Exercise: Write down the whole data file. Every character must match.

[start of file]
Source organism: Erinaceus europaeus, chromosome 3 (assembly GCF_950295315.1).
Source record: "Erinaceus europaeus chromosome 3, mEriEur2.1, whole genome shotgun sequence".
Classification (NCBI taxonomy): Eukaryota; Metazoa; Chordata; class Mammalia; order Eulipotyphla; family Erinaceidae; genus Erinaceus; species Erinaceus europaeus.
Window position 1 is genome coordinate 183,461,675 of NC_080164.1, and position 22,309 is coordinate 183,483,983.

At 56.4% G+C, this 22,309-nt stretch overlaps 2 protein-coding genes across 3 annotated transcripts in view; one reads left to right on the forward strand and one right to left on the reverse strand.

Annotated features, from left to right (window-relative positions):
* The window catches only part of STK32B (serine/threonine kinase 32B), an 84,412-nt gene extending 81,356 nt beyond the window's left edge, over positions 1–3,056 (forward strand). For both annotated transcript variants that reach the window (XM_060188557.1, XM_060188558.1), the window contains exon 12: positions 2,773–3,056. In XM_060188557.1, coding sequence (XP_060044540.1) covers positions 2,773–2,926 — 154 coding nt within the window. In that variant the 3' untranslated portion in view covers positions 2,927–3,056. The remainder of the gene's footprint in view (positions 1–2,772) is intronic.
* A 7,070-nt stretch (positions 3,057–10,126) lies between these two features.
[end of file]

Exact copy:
Source organism: Erinaceus europaeus, chromosome 3 (assembly GCF_950295315.1).
Source record: "Erinaceus europaeus chromosome 3, mEriEur2.1, whole genome shotgun sequence".
Classification (NCBI taxonomy): Eukaryota; Metazoa; Chordata; class Mammalia; order Eulipotyphla; family Erinaceidae; genus Erinaceus; species Erinaceus europaeus.
Window position 1 is genome coordinate 183,461,675 of NC_080164.1, and position 22,309 is coordinate 183,483,983.

At 56.4% G+C, this 22,309-nt stretch overlaps 2 protein-coding genes across 3 annotated transcripts in view; one reads left to right on the forward strand and one right to left on the reverse strand.

Annotated features, from left to right (window-relative positions):
* The window catches only part of STK32B (serine/threonine kinase 32B), an 84,412-nt gene extending 81,356 nt beyond the window's left edge, over positions 1–3,056 (forward strand). For both annotated transcript variants that reach the window (XM_060188557.1, XM_060188558.1), the window contains exon 12: positions 2,773–3,056. In XM_060188557.1, coding sequence (XP_060044540.1) covers positions 2,773–2,926 — 154 coding nt within the window. In that variant the 3' untranslated portion in view covers positions 2,927–3,056. The remainder of the gene's footprint in view (positions 1–2,772) is intronic.
* A 7,070-nt stretch (positions 3,057–10,126) lies between these two features.